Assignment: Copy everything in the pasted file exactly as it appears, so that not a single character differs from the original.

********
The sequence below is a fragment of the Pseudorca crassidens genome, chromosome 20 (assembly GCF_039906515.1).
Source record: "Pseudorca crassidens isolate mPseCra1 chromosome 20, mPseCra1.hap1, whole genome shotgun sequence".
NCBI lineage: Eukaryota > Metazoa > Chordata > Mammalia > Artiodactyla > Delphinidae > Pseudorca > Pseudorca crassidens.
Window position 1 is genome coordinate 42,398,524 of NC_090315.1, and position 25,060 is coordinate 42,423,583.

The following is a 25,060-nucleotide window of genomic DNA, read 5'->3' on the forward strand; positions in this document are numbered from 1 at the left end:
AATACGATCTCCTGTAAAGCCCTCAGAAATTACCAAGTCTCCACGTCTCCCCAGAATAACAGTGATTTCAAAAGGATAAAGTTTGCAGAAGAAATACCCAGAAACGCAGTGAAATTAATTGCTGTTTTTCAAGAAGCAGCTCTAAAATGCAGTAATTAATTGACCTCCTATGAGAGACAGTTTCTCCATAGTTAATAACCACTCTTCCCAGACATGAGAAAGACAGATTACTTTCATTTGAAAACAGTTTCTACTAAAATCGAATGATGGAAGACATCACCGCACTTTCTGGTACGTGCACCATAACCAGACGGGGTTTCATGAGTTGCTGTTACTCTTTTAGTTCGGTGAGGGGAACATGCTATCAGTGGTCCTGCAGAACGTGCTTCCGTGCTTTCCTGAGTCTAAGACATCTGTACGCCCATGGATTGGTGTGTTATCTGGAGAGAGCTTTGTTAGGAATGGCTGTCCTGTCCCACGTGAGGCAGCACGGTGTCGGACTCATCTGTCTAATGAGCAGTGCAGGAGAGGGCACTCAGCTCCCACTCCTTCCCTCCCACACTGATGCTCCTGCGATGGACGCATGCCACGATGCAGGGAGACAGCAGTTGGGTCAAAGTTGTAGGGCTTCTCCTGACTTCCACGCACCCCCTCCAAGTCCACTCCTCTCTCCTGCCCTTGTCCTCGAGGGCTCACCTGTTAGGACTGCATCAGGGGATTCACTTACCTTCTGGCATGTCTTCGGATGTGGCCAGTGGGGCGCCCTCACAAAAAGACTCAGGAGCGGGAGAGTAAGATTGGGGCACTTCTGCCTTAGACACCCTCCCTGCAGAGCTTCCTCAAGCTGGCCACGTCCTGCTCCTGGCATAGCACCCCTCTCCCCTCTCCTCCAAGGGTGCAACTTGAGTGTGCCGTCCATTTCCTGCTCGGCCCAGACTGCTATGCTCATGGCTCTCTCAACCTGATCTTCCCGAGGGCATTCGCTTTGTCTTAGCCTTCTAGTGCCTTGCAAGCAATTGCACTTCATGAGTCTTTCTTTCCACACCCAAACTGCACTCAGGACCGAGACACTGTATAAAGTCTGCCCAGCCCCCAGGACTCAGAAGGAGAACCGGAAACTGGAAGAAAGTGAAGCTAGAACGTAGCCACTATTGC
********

The sequence below is a fragment of the Pseudorca crassidens genome, chromosome 20 (assembly GCF_039906515.1).
Source record: "Pseudorca crassidens isolate mPseCra1 chromosome 20, mPseCra1.hap1, whole genome shotgun sequence".
NCBI lineage: Eukaryota > Metazoa > Chordata > Mammalia > Artiodactyla > Delphinidae > Pseudorca > Pseudorca crassidens.
Window position 1 is genome coordinate 42,398,524 of NC_090315.1, and position 25,060 is coordinate 42,423,583.

The following is a 25,060-nucleotide window of genomic DNA, read 5'->3' on the forward strand; positions in this document are numbered from 1 at the left end:
AATACGATCTCCTGTAAAGCCCTCAGAAATTACCAAGTCTCCACGTCTCCCCAGAATAACAGTGATTTCAAAAGGATAAAGTTTGCAGAAGAAATACCCAGAAACGCAGTGAAATTAATTGCTGTTTTTCAAGAAGCAGCTCTAAAATGCAGTAATTAATTGACCTCCTATGAGAGACAGTTTCTCCATAGTTAATAACCACTCTTCCCAGACATGAGAAAGACAGATTACTTTCATTTGAAAACAGTTTCTACTAAAATCGAATGATGGAAGACATCACCGCACTTTCTGGTACGTGCACCATAACCAGACGGGGTTTCATGAGTTGCTGTTACTCTTTTAGTTCGGTGAGGGGAACATGCTATCAGTGGTCCTGCAGAACGTGCTTCCGTGCTTTCCTGAGTCTAAGACATCTGTACGCCCATGGATTGGTGTGTTATCTGGAGAGAGCTTTGTTAGGAATGGCTGTCCTGTCCCACGTGAGGCAGCACGGTGTCGGACTCATCTGTCTAATGAGCAGTGCAGGAGAGGGCACTCAGCTCCCACTCCTTCCCTCCCACACTGATGCTCCTGCGATGGACGCATGCCACGATGCAGGGAGACAGCAGTTGGGTCAAAGTTGTAGGGCTTCTCCTGACTTCCACGCACCCCCTCCAAGTCCACTCCTCTCTCCTGCCCTTGTCCTCGAGGGCTCACCTGTTAGGACTGCATCAGGGGATTCACTTACCTTCTGGCATGTCTTCGGATGTGGCCAGTGGGGCGCCCTCACAAAAAGACTCAGGAGCGGGAGAGTAAGATTGGGGCACTTCTGCCTTAGACACCCTCCCTGCAGAGCTTCCTCAAGCTGGCCACGTCCTGCTCCTGGCATAGCACCCCTCTCCCCTCTCCTCCAAGGGTGCAACTTGAGTGTGCCGTCCATTTCCTGCTCGGCCCAGACTGCTATGCTCATGGCTCTCTCAACCTGATCTTCCCGAGGGCATTCGCTTTGTCTTAGCCTTCTAGTGCCTTGCAAGCAATTGCACTTCATGAGTCTTTCTTTCCACACCCAAACTGCACTCAGGACCGAGACACTGTATAAAGTCTGCCCAGCCCCCAGGACTCAGAAGGAGAACCGGAAACTGGAAGAAAGTGAAGCTAGAACGTAGCCACTATTGC